I’ve had to collect the things I was saving and put them all in one place so that I can stop seeing them around. For Christmas Grant gave me a custom made version of my favourite book that has been hollowed out so you’re able to store things in it. My favourite book is The Great Gatsby – if you haven’t read it, it’s a wonderful love story that ends in abandonment and murder.

Things I’m packing up that remind me of Grant
1. The book he lent me after on our first date
2. The picture of the egg I accidentally smashed on his counter after proclaiming I make “the best eggs”
3. A tab from a beer can on our first date and napkin ring from a restaurant on our first trip together
4. A ticket stub from a hockey game and our winning raffle ticket from a charity event we attended
5. A t-shirt I wore the first time we made pizza together and he made fun of me endlessly for that says “Mikey’s Friends” across it
There is one thing I took during the breakup that won’t fit in the book and I can’t stand to look at. I took the pizza oven I bought him, with my exact words being “I’m taking the pizza oven, and I want you to know I’m never going to use it, I’m taking it out of spite because you don’t deserve to have crispy crusts.”

There are also a few things I left at his place that will remind him of me until he gets rid of them too.
1. My poncho and sombrero that I wear while preparing Mexican food (apologies for any cultural insensitivity)
2. My ice cream (which I hope he cried into while eating)
3. The pizza slicer (because I totally forgot and would have taken it out of spite too)
4. Strands of my hair (because I shed more than a cat)

Flowers won’t keep me around, but let me lip-sync to 90’s hits and I’ll be yours forever…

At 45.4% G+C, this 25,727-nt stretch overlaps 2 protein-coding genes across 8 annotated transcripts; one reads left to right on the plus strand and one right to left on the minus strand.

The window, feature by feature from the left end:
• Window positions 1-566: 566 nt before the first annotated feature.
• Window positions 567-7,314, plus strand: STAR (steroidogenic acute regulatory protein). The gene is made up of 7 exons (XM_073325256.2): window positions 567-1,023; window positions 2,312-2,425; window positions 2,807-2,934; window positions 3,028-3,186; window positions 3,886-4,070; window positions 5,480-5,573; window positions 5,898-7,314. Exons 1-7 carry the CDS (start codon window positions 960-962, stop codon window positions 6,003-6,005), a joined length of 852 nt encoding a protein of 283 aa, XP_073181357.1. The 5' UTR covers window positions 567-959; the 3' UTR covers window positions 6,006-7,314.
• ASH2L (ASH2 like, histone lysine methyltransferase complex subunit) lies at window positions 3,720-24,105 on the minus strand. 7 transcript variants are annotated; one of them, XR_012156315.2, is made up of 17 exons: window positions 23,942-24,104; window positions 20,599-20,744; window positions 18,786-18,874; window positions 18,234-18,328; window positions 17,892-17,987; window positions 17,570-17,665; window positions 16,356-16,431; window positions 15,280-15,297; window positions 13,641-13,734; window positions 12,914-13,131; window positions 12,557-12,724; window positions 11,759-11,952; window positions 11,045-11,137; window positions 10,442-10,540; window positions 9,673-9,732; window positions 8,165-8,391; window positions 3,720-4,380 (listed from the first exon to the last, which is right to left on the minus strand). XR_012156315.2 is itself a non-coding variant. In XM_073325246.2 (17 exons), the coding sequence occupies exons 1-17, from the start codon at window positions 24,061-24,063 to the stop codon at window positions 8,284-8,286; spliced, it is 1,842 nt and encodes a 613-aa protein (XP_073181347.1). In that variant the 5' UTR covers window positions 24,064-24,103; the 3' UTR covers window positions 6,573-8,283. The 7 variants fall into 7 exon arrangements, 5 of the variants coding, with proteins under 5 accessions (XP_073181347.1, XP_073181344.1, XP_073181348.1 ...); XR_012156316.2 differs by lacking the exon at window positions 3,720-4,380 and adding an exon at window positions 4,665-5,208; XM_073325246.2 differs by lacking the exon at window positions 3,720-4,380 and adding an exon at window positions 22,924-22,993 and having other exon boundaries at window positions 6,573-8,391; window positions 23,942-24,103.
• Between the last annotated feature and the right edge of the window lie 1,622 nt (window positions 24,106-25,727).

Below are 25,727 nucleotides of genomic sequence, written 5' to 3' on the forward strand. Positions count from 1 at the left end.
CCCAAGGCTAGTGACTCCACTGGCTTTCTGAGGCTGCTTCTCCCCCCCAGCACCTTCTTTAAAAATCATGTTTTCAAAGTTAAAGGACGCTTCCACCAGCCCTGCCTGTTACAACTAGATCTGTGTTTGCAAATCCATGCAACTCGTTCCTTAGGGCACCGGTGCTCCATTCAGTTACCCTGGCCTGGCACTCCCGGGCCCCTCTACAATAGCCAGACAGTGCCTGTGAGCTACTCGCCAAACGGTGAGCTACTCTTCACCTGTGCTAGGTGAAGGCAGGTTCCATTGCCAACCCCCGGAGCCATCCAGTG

I was actually hesitant to accept Brent’s initial invitation for our first date, to be fair I was confused if it was even an actual date. Our work had brought us together on a project and afterwards he ended up emailing me to see if I wanted to go for drinks sometime. Since he picked a Saturday night, I felt safe enough to assume it was a date and not a casual ‘business drink’. A few months earlier things had ended (not well) with a man that I quite liked, and the dates I had been on since hadn’t been great (I’m positive one guy was totally high during our date).  So I wasn’t holding my breath for anything special.

The reason I stuck things out for 3 months with Brent was because he showed so much promise at the beginning, but especially on our first date. He let me pick where I wanted to go for drinks, so I picked my go-to after work spot, which is an oyster bar. I didn’t think twice about it until I showed up 10 minutes late and he had thoughtfully ordered a tray of oysters for us – I’m allergic to shellfish (my bad). Even though I told him I was fine without food he insisted on ordering something that I could eat.
During the date I told him that I’m not sure how I’ll ever be able to live with someone again after living on my own for so long. I was very concerned about having to use cutlery at home when I ate, and what would happen to my nightly lip-syncing performances of 90’s hits (fyi – tonight was Mariah’s classic, Always Be My Baby). He looked me straight in the eyes and said; “the right person will never let you change that.” And then followed it up with; “we’re going to go out again, and the next time we go out I want to hear about you. Not about your work, not about your friends, I want to learn about you.” Then he drove me home and waited until I got in the door before he drove away (a sure sign that he didn’t want me to be attacked before he got a second date *bonus*).

As we continued to see each other he picked up on my favorite habit of seeing how uncomfortable I can make a situation with sarcasm and oversharing, and was happy to keep me on my toes. I’m not even sure what date it was but we had gone back to his place after dinner.  I had decided to wear nylons that had black lines running up the back of the legs. He leaned towards me and said; “your nylons are very sexy.” In my most seductive voice I replied back; “thanks, they’re control top…” Not missing a beat or breaking character he said “that’s hot… and is this a pleather skirt? You’re spoiling me tonight.” I started cracking up after that.